How do majority language speakers feel about language endangerment?
Posted by abdul at October 1st, 2015
David Crystal, in a newspaper article published in 1999, presents a not uncommon view about language endangerment and death: ‘Is language death such a disaster? Surely, you might say, it is simply a symptom of more people striving to improve their lives by joining the modern world. So long as a few hundred or even a couple of thousand languages survive, that is sufficient’ (The Guardian G2, 25 October 1999). However, not all views are so restrained:
Welsh is an ugly, guttural language and Gaelic is not much better. Languages don’t just die because a more powerful nation says it should be so (ask Estonians) but because they lack the means and the flexibility to actually express the subtleties of modern-day existence. English is a fantastically subtle language… and the Scots and the Welsh should consider themselves lucky to be exposed to it from an early age.
(Howard J. Rogers, Australia) (http://news.bbc.co.uk/2/hi/talking_point/664149.stm)
Such attitudes suggest a ‘survival of the fittest’ type of approach to language diversity, in that only some languages deserve to ‘live’ while others deserve to ‘die’. Such talk is unscientific – as Harrison points out (see above) languages are not species which die out or become extinct. And furthermore, such analogies are unhelpful. Languages are systems of human communication which are closely bound up with emotion, affect and identity, which such an approach ignores.
In the past, various authorities have actually tried to engineer language endangerment for political ends. In the United States during the late 19th century, so-called ‘Indian boarding schools’ were founded to assimilate Native American children into Euro-American culture. In some areas, these schools were primarily run by religious missionaries. Especially given the young age of some of the children sent to the schools, they have been documented as traumatic experiences for many of the children who attended them. They were generally forbidden from speaking their native languages, taught Christianity instead of their native religions, and in numerous other ways forced to abandon their Native American identity and adopt European-American culture (Marr, Online).
A similar system was in operation in the USSR. In 1924, the USSR established the Committee of the North designed to administer the affairs of Northern minorities. Schools were established among the 26 indigenous peoples’ groups in the North that included the teaching of indigenous languages. Thirteen alphabets were created using the Roman alphabet for indigenous languages. By 1926, eighteen residential schools were in place across Siberia, and five day-schools had been established. However, in 1937, Northern alphabets were outlawed. After World War II, the USSR began the process of Russification. Northern groups were forcibly settled into mixed areas in order to assimilate and foster Russian unity. From the age of 2 years, Northern indigenous children were forced to attend boarding schools where they were prohibited from speaking their languages. By 1970, no indigenous used were as language of instruction in schools (United Nations Economic and Social Council 2010: 11).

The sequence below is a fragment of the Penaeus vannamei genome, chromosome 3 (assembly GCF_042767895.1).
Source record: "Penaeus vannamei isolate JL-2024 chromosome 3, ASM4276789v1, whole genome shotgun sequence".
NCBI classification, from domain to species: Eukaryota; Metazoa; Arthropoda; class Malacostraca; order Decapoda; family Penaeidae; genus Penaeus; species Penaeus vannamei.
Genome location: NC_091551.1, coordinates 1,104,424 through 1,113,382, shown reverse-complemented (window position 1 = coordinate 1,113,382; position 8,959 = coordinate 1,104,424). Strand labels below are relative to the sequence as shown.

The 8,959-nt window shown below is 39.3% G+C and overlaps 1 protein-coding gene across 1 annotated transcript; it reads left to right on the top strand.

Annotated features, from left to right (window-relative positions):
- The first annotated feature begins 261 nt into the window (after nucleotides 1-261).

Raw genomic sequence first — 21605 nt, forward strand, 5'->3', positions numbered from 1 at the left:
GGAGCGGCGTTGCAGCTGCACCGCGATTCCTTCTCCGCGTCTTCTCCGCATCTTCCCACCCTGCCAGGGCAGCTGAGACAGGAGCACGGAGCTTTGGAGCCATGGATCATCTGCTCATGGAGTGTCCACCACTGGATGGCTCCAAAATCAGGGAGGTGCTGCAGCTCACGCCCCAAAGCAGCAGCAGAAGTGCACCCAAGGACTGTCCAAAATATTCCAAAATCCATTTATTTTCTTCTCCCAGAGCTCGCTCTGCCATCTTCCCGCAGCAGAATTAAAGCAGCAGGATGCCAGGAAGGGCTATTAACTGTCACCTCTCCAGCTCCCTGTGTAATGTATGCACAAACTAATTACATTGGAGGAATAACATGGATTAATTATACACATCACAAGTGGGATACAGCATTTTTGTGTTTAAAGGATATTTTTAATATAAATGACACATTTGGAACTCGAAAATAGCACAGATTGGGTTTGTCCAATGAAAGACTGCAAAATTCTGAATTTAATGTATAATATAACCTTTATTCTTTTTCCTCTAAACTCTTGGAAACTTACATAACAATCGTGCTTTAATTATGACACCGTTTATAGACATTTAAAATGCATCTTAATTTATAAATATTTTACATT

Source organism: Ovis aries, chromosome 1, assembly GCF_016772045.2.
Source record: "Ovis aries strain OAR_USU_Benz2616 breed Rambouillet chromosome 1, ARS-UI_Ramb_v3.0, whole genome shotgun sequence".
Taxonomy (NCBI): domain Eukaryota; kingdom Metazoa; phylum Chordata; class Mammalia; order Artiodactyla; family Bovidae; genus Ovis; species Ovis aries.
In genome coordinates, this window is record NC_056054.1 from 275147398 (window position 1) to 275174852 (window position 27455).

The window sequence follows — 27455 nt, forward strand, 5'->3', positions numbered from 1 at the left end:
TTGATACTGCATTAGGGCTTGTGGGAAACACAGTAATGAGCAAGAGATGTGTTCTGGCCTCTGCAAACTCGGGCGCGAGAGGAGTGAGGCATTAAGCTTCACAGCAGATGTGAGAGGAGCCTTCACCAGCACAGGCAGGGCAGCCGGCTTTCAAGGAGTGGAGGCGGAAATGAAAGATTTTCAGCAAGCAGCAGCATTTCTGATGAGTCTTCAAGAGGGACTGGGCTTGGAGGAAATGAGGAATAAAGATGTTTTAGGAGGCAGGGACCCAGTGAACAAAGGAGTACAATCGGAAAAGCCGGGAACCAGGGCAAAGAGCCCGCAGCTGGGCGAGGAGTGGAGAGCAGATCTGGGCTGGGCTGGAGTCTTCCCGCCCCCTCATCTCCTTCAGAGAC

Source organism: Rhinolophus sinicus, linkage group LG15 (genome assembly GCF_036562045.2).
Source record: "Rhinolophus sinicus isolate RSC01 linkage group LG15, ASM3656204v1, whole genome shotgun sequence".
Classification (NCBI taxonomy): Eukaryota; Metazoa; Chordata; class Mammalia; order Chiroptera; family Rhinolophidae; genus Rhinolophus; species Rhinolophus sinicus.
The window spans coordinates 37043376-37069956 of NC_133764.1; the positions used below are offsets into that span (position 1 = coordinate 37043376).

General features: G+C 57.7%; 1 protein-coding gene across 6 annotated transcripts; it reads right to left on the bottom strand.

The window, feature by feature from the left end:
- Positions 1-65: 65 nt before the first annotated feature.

Crystal (1999) gives very convincing arguments for encouraging linguistic diversity:
We should care about dying languages for the same reason that we care when a species of animal or plant dies. It reduces the diversity of our planet. In the case of language, we are talking about intellectual and cultural diversity, not biological diversity, but the issues are the same … “Every language is a temple,” writes Oliver Wendell Holmes, “in which the soul of those who speak it is enshrined.”
Whereas the comparison with endangered species is an emotive metaphor (and again not strictly accurate), it is an understandable one – something intangible is lost when a language falls out of use. This is especially true when referring to the emotional and identity aspects of language use – while of course you can be Irish and not speak Irish fluently, be Breton and not speak a word of Breton, be Belarusian and not use the language regularly, most people recognize that at some level at least, identity is closed bound to the language you speak. And while the language continues to be spoken by at least some of the population, there is a reference point for the rest of the community who do not speak the language very fluently, or not at all. It is this emotional connection to language which, I believe, is one of the most compelling reasons to seek to maintain the widest possible spectrum of linguistic diversity
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